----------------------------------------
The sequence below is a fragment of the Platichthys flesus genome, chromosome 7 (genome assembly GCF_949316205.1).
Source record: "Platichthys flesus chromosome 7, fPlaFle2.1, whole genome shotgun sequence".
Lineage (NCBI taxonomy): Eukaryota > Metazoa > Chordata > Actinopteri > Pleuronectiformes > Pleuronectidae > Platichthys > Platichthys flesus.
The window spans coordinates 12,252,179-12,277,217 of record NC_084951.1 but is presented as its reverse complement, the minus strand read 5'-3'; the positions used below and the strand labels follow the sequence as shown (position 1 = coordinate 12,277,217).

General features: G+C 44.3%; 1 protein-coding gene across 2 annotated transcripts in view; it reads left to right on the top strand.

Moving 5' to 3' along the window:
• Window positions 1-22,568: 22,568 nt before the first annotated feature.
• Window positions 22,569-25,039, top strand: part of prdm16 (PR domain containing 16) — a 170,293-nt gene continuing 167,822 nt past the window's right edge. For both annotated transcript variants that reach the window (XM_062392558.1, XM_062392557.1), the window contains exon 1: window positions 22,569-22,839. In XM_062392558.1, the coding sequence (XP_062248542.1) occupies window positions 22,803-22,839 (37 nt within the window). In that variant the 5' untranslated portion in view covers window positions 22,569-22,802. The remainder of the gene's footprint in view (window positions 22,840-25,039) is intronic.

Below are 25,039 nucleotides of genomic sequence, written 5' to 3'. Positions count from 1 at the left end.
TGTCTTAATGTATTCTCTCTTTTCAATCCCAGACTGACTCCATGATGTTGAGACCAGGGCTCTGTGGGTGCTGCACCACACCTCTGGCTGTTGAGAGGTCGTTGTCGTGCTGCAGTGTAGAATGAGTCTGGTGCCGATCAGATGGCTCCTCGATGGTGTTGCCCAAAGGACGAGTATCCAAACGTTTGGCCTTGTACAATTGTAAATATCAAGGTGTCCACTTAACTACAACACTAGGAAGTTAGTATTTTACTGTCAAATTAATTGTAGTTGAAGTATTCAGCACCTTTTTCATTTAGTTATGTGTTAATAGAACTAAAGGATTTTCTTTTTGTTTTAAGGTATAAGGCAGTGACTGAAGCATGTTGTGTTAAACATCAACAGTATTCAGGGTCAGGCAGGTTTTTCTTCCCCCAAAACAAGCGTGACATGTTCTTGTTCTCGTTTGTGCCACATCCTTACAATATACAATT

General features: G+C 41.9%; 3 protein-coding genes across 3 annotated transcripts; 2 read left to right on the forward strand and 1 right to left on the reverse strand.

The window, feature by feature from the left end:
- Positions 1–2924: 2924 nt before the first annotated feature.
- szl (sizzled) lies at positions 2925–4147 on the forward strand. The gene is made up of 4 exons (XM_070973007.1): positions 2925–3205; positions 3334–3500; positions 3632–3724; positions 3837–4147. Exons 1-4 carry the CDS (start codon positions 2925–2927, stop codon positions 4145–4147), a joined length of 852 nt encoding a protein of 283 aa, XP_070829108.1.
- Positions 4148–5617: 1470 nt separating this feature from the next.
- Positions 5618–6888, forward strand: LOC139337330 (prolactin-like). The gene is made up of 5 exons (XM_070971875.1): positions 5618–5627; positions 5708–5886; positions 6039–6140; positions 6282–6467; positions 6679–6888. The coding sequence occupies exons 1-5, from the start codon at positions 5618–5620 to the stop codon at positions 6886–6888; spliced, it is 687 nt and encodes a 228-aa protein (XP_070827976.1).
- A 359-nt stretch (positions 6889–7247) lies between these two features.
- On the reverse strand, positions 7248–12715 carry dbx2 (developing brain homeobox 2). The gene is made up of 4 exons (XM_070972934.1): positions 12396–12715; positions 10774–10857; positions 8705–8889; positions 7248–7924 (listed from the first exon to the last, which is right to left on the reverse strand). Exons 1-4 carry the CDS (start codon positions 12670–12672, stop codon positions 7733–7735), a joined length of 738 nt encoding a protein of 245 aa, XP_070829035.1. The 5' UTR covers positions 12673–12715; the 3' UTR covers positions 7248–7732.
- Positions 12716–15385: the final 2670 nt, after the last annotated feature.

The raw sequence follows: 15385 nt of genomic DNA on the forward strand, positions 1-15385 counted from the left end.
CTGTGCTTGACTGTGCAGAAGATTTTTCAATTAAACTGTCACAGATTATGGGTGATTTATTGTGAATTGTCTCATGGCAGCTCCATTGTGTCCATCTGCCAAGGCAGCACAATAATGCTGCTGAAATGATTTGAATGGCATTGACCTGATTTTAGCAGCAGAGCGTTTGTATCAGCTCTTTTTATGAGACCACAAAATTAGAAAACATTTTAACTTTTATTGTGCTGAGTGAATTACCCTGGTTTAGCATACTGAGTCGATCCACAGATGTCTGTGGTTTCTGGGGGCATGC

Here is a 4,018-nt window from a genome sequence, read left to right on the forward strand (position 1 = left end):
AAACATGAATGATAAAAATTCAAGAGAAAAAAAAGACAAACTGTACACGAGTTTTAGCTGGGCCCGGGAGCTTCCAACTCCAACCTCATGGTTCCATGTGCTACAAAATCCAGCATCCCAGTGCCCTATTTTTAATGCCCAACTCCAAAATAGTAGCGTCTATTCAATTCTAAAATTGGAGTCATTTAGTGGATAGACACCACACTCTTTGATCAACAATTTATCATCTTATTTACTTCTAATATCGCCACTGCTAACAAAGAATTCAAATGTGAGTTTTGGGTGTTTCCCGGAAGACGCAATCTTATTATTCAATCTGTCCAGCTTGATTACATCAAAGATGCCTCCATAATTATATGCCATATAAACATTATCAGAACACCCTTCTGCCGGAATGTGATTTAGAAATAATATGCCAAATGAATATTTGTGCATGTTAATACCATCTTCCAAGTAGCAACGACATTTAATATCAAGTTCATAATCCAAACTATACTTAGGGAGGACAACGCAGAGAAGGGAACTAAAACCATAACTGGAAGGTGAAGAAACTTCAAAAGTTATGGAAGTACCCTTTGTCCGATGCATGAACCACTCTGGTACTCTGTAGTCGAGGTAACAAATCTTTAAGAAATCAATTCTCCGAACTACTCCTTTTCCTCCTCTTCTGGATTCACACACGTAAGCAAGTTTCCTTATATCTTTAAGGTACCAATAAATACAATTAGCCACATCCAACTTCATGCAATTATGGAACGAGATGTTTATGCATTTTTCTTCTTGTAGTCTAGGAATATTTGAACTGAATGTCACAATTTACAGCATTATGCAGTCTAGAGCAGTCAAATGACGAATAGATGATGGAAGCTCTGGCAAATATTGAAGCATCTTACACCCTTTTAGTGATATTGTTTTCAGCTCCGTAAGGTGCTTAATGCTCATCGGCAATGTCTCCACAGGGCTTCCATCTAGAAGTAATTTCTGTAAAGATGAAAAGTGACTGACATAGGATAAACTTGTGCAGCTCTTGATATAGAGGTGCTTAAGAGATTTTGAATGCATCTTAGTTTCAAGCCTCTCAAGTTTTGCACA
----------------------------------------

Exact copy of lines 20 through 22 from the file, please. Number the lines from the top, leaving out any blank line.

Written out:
The raw sequence follows: 15385 nt of genomic DNA on the forward strand, positions 1-15385 counted from the left end.
CTGTGCTTGACTGTGCAGAAGATTTTTCAATTAAACTGTCACAGATTATGGGTGATTTATTGTGAATTGTCTCATGGCAGCTCCATTGTGTCCATCTGCCAAGGCAGCACAATAATGCTGCTGAAATGATTTGAATGGCATTGACCTGATTTTAGCAGCAGAGCGTTTGTATCAGCTCTTTTTATGAGACCACAAAATTAGAAAACATTTTAACTTTTATTGTGCTGAGTGAATTACCCTGGTTTAGCATACTGAGTCGATCCACAGATGTCTGTGGTTTCTGGGGGCATGC

Here is a 4,018-nt window from a genome sequence, read left to right on the forward strand (position 1 = left end):